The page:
COPY --from=sxa \module\tools \module\tools
      RUN C:\module\tools\Initialize-Content.ps1 -TargetPath .\; `
          Remove-Item -Path C:\module -Recurse -Force;

      We recommend that you add module instructions before any solution instructions, following the Dockerfile best practice of ordering steps from least to most frequently changing to optimize caching.

    • Add files

      Next, files from the solution build image are copied in. As you recall, the output files are stored on the example solution image at \artifacts\website:

      COPY --from=solution \artifacts\website\ .\
    • Add transforms

      The cm service has an example of both solution and role transform files. Applying configuration transforms has more information.

      First, solution transforms are copied in (the output transforms are stored on the example solution image at \artifacts\transforms\), and then role transforms:

      COPY --from=solution \artifacts\transforms\ \transforms\solution\
      COPY .\transforms\ \transforms\role\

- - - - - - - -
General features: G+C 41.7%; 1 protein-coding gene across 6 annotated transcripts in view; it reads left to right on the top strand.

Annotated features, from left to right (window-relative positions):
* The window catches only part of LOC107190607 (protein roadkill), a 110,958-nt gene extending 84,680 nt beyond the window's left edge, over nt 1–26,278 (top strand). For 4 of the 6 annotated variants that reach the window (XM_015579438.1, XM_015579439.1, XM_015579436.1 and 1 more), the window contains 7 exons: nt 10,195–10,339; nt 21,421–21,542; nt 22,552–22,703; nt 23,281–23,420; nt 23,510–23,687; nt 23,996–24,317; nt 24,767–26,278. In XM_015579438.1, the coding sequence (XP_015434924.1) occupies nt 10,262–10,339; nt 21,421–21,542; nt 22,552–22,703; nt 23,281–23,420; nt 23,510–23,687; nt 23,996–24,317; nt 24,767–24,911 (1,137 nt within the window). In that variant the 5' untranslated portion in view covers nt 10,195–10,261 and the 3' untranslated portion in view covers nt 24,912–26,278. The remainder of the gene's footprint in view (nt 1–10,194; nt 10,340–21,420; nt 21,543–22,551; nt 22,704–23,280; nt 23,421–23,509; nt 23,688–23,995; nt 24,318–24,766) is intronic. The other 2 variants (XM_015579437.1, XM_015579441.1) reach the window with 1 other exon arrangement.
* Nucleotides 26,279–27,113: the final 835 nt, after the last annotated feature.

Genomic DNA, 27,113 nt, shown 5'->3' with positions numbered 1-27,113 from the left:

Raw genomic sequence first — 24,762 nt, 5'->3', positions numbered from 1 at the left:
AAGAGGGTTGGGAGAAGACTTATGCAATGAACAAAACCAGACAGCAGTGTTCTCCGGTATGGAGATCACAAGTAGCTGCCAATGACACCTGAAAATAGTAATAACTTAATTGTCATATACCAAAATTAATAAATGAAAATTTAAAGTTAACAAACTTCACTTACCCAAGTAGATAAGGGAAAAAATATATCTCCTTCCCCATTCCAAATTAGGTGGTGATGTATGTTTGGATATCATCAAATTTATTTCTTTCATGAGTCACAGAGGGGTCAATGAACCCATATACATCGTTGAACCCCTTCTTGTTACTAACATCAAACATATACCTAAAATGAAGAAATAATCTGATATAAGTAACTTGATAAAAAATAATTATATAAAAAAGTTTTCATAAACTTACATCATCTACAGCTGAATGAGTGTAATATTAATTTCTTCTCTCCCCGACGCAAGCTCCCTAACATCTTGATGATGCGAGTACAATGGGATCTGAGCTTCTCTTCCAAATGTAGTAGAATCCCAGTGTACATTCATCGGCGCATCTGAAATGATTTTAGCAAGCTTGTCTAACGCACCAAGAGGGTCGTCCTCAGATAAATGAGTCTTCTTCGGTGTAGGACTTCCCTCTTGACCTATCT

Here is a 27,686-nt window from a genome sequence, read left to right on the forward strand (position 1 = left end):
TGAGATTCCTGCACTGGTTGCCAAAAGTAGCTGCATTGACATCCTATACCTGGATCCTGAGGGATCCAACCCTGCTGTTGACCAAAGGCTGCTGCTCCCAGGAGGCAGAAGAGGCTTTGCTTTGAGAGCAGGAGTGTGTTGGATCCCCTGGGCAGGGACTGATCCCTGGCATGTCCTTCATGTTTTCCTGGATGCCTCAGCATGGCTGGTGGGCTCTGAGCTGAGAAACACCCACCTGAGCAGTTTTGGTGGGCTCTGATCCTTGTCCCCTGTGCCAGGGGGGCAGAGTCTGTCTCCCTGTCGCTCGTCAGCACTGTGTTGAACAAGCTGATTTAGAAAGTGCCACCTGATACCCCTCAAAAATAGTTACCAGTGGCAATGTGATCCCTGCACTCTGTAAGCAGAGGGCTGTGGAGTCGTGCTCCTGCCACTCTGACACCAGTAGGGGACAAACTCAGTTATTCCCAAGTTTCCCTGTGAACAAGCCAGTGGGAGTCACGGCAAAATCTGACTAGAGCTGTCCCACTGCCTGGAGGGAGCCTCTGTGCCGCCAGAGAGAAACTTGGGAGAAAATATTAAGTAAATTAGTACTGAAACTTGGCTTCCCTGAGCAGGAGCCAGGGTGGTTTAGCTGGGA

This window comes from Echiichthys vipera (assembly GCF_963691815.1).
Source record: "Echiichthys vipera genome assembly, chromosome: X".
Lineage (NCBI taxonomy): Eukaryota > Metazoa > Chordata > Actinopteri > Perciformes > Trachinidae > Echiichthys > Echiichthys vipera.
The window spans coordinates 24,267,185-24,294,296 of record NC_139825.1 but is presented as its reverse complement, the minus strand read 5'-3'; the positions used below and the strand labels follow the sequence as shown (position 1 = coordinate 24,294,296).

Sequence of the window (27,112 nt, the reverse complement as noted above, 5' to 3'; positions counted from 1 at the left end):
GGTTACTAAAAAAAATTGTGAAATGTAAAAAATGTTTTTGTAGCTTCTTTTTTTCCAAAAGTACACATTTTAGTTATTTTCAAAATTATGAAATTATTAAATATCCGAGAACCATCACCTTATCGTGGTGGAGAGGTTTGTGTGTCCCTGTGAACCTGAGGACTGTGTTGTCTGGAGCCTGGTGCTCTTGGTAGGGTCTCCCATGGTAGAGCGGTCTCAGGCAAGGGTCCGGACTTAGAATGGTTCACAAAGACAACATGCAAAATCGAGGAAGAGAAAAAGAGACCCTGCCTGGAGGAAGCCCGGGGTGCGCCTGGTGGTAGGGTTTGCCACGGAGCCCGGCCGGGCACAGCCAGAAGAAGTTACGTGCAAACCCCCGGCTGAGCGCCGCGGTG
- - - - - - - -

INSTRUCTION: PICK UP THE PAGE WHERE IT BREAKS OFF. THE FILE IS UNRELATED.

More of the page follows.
• Apply transforms

      Finally, the solution and then role transforms are applied to the web root:

      RUN C:\tools\scripts\Invoke-XdtTransform.ps1 -Path .\ -XdtPath C:\transforms\solution\DockerExamples.Website
      RUN C:\tools\scripts\Invoke-XdtTransform.ps1 -Path .\ -XdtPath C:\transforms\role
    • Add items

      Depending on your Sitecore item serialization framework and strategy, your cm Dockerfile may have additional instructions here to account for these. See the the item deployment topic for details.

Empty Dockerfile

Open the Dockerfile for the id service:

# escape=`



This is an example of an empty Dockerfile. It does not have much more than the escape directive and, more importantly, the required FROM instruction, using the passed-in Sitecore BASE_IMAGE (configured in Docker Compose).

Configure in Docker Compose